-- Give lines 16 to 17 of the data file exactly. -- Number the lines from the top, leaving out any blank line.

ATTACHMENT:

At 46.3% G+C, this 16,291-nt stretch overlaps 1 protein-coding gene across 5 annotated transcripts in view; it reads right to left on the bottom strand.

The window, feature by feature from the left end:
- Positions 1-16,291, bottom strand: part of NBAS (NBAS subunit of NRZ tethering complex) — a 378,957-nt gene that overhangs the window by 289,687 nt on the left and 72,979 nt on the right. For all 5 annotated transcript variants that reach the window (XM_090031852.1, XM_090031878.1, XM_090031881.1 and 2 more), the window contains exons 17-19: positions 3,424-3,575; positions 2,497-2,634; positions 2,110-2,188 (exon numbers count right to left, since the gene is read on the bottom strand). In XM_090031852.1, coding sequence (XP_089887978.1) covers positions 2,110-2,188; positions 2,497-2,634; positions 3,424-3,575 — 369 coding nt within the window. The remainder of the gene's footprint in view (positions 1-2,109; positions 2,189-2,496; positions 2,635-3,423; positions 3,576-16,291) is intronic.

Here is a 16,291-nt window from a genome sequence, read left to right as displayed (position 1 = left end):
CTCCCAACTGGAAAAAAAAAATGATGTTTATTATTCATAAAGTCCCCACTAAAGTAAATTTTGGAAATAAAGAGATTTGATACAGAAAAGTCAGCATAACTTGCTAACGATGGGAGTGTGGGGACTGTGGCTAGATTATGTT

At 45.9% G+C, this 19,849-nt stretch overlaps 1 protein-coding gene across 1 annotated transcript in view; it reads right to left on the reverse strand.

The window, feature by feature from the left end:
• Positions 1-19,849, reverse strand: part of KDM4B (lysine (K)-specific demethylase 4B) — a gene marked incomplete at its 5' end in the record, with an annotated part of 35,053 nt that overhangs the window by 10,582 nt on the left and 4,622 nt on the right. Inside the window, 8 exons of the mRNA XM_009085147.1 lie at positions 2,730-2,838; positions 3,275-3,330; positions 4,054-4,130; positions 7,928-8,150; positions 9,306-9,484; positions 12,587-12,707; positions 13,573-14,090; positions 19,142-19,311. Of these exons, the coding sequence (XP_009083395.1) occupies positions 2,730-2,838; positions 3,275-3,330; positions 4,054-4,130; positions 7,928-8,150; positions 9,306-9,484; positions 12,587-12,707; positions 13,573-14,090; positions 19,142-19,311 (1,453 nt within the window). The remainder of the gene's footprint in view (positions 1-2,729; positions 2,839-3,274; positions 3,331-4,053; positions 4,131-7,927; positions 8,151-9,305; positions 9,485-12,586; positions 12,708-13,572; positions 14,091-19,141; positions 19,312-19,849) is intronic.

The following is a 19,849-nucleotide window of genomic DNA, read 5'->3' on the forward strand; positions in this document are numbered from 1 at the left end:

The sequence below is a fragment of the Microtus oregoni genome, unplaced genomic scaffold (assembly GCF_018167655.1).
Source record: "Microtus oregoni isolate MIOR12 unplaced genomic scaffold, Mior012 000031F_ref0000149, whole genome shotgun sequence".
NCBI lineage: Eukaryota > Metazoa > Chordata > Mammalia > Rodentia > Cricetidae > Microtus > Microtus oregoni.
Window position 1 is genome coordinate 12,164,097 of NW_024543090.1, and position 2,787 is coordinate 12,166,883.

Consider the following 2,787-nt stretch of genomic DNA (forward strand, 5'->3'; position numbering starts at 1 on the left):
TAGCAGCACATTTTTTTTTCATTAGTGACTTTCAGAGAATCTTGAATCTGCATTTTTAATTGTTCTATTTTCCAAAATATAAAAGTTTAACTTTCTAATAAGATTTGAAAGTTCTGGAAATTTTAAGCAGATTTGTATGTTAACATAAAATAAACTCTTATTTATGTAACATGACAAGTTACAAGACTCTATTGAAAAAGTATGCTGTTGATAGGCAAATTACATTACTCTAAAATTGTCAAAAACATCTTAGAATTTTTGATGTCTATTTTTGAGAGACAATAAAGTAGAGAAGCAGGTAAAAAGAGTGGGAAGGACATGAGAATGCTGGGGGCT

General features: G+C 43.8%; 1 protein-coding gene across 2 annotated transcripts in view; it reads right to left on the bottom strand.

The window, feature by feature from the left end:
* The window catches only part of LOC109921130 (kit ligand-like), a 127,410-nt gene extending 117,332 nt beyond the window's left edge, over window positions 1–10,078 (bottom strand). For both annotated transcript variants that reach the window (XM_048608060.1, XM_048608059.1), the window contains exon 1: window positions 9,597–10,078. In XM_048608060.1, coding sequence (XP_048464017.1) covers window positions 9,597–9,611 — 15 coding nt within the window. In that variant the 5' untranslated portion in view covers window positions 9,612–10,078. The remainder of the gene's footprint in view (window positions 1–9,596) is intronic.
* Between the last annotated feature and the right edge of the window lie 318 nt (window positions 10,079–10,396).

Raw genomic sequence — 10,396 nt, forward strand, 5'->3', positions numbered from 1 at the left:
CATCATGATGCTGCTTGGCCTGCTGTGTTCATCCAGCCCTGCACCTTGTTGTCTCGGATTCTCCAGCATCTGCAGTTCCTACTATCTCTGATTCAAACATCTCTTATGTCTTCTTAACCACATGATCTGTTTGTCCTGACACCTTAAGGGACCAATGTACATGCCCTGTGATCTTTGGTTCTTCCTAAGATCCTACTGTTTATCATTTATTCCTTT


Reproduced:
General features: G+C 43.8%; 1 protein-coding gene across 2 annotated transcripts in view; it reads right to left on the bottom strand.

The window, feature by feature from the left end: